Looking back after a few weeks I can show real tangible improvement that I couldn’t possible predict with an accurate number.
And so I keep collecting these numbers with hope that someday when asked to predict or set measureable targets for developments I’ll have  a good answer…

Thursday, July 24, 2014

Designing with Tests talk at IASA

Last week I had the pleasure of presenting at the local IASA (International Association of  Software Architects). I talked about how to use unit tests to design software and the role of the architect when using TDD.

It was a good talk with a lot of good questions from the audience. We’ve discussed when to use TDD and its limits and I got to show a full demo of developing a real application using TDD from scratch.

Afterwards I’ve attended a panel with Gil Zilberfeld and Lior Israel where we talked about TDD, BDD, how the architect can use those methodologies as part of his architecture handout to the development team and answered questions from the audience.

The session was recorded and published on YouTube (in Hebrew)

I’d like to thank IASA for this opportunity - I enjoyed giving this talk and I hope I get more opportunities to discuss it in the future.

Monday, June 30, 2014

TDD != Unit Tests (and vise versa)

It’s been a busy week that started somewhere three months ago and I’ve missed most of the whole “TDD is dead” argument.

I finally had some time to sit and watch the discussions on the topic between Kent Beck, Martin fowler and David Heinemeier Hansson.

If you’re interested in unit testing and TDD (and you should be) - this is a great opportunity to listen to great minds and learn what they think of the subject – I know I learnt a lot and plan to continue watching till the end (there’s .

Although I only got as far as the 2nd part–  I can see a pattern emerging – it seems that every argument for or against TDD is actually about unit testing.

It seems that the discussion is not about “why TDD is good/bad” but a discussion about whether or not use unit tests (use!), the unnecessary layers of abstraction they might introduce (the dreaded design for testability) and how people completely miss the point by tying themselves to implementation by over mocking their application.


A quick search in the internet showed me why at least one of the participants think so:


DHH has a good point – obviously how you write unit tests effects directly the way you practice TDD.

But there’s more to TDD than just writing unit tests just like there’s more to software development than writing code. I always argue that the unit tests are a byproduct of TDD and not the other way around – we use unit test to drive our code design, and at the end of the process we’re left with a pretty decent test coverage that can prevent regression but we’re also left with a very specific design – which is the objective of the whole process.

Knowing how to write good unit tests is crucial in order for TDD to succeed – but you also need to have good coding practices, know how to refactor your code and a thing or two on software design in order to be successful.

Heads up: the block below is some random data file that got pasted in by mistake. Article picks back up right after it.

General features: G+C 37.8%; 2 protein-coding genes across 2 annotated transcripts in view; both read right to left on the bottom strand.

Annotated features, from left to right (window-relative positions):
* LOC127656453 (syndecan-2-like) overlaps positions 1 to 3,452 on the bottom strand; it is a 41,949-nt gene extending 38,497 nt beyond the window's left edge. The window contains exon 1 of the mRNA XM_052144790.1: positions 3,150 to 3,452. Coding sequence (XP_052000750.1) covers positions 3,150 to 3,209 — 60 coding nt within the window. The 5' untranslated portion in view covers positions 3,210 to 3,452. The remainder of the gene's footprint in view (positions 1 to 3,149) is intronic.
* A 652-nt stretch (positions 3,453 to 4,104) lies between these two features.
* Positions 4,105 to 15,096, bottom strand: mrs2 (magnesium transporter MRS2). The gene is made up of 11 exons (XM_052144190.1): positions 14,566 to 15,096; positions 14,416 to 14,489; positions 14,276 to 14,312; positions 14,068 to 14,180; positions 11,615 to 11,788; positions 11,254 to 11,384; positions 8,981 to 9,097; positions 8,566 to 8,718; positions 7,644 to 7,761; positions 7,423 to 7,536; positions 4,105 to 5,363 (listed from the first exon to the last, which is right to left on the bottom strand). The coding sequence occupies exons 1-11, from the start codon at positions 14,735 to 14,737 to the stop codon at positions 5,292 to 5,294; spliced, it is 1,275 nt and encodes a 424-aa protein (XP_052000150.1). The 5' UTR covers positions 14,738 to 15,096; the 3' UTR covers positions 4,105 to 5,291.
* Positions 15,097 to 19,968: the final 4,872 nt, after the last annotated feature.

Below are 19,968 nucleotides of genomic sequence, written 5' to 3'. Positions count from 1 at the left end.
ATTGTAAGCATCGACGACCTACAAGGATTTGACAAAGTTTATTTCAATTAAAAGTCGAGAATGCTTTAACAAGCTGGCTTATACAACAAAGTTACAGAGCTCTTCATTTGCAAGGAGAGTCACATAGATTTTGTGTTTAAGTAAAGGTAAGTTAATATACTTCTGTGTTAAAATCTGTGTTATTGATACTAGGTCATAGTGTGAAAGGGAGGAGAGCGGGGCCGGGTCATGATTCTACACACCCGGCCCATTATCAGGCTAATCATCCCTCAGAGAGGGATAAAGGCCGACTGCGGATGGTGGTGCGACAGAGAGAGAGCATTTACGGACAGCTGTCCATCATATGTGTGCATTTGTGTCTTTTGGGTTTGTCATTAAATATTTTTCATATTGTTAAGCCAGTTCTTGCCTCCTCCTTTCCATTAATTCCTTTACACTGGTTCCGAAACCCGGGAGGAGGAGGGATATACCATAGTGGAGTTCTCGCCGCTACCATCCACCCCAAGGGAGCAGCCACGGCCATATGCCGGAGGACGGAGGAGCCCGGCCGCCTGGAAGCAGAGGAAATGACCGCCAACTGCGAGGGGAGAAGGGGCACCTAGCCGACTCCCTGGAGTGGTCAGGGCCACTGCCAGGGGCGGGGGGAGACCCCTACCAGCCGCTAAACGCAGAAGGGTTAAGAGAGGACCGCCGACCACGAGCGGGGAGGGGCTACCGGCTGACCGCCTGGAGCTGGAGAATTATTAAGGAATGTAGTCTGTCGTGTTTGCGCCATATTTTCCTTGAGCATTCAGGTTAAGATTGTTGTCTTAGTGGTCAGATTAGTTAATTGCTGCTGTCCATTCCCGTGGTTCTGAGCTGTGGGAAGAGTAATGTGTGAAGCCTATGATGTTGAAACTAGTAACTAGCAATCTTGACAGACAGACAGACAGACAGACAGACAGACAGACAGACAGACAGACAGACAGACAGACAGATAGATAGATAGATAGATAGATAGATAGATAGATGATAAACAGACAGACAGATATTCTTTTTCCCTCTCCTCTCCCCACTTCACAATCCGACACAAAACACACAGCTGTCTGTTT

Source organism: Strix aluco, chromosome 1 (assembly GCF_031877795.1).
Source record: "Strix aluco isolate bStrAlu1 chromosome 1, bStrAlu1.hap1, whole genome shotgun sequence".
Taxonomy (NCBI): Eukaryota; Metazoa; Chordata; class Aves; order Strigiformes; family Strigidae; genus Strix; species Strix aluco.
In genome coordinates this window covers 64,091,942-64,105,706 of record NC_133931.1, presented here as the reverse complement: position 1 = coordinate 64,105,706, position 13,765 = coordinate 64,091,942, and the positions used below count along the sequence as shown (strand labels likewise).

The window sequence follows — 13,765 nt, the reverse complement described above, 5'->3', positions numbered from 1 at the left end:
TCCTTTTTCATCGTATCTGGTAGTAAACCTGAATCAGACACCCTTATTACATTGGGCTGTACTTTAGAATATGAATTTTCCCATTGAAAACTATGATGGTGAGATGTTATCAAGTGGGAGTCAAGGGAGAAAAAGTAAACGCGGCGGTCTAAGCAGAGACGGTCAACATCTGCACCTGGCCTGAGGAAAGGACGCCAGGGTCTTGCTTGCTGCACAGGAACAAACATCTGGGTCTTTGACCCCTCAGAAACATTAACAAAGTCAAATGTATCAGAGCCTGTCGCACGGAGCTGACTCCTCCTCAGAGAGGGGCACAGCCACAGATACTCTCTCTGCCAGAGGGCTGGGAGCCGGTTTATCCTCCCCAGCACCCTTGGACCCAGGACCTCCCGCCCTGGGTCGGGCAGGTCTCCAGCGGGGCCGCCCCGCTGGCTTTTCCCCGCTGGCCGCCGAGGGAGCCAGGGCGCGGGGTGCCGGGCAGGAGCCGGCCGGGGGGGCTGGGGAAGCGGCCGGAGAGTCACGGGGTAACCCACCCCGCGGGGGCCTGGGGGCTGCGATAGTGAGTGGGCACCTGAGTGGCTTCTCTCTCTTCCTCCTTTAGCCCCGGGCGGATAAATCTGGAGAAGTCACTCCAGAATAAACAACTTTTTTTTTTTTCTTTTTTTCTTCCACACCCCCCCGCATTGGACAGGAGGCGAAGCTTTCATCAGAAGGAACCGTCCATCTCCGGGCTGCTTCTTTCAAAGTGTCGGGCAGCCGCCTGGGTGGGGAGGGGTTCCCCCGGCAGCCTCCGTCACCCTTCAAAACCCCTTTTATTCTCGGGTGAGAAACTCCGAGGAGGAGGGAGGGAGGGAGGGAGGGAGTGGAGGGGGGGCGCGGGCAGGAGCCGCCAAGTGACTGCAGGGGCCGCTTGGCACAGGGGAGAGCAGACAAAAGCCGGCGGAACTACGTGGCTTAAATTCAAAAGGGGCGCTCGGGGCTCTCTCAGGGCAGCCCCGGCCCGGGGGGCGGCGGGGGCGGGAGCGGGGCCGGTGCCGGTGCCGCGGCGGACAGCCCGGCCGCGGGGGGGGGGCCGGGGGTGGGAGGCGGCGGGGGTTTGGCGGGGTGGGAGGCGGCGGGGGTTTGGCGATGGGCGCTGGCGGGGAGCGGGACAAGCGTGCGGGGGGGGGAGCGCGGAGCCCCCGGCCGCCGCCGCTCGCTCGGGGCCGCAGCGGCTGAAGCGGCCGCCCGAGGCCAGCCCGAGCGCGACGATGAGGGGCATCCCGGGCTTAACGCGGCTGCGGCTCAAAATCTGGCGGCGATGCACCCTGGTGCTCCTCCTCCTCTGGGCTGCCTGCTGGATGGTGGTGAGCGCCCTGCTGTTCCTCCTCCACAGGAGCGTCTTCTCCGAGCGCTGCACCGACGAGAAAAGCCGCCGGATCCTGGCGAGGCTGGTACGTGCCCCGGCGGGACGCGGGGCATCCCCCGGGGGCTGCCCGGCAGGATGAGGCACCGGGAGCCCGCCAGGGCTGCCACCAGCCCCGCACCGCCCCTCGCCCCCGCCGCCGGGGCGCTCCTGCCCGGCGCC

Because TDD is not about writing unit tests – it’s about design. The tests are there to help with that and theoretically can be deleted as soon as you’re done writing your code – although I’m yet to find someone who would give up the benefit of having the unit tests.

I hope that the next 3 parts of the hangout would concentrate on TDD as a design methodology and leave the unit testing discussion behind.

Thursday, June 26, 2014

My DevGeekWeek sessions

I’ve had fun today at DevGeekWeek where I got to talk about writing clean code and unit testing best practices.

I’d like to thank the participants of today’s seminar – you were a great audience and I enjoyed speaking with you and learning about your experience with Agile, unit testing and writing code.

Just in case you weren’t there today – here are the slides:

Monday, June 09, 2014

DevGeekWeek 2014

Those you know me (or read my blog) know that I’m passionate (with a capital P) about software development, clean code and of course unit testing.

And I’m happy to be given the opportunity to talk about these topics as part of The DevGeekWeek 2014 conference.DGW_addmails_down

The DevGeekWeek is a week of all things software development and is scheduled for the 22-26 of June and will be held in the Daniel Hotel in Hertzelia (Israel).

CodeValue is responsible for the Extreme .NET with C# track with great speakers including yours truly.


I’ll be delivering two sessions on the last day at the Code Quality, Testing & Automation with Visual Studio & TFS seminar:

We’ll start with a session by Alon Fliess about Architecting Code For Quality, then my colleague Haim Kabesa with Building Coded UI Tests with Visual Studio and Test Manager and after launch I get to present two of my favorite topics:

  • Writing Clean Code in C# and .NET
  • Building Unit Tests correctly with Visual Studio 2013

I’ll talk about code and readability, avoiding stupid bugs and unit testing for the .NET developer – using Visual Studio to make it all happen.


See you there!

Monday, May 26, 2014

What’s wrong with TDD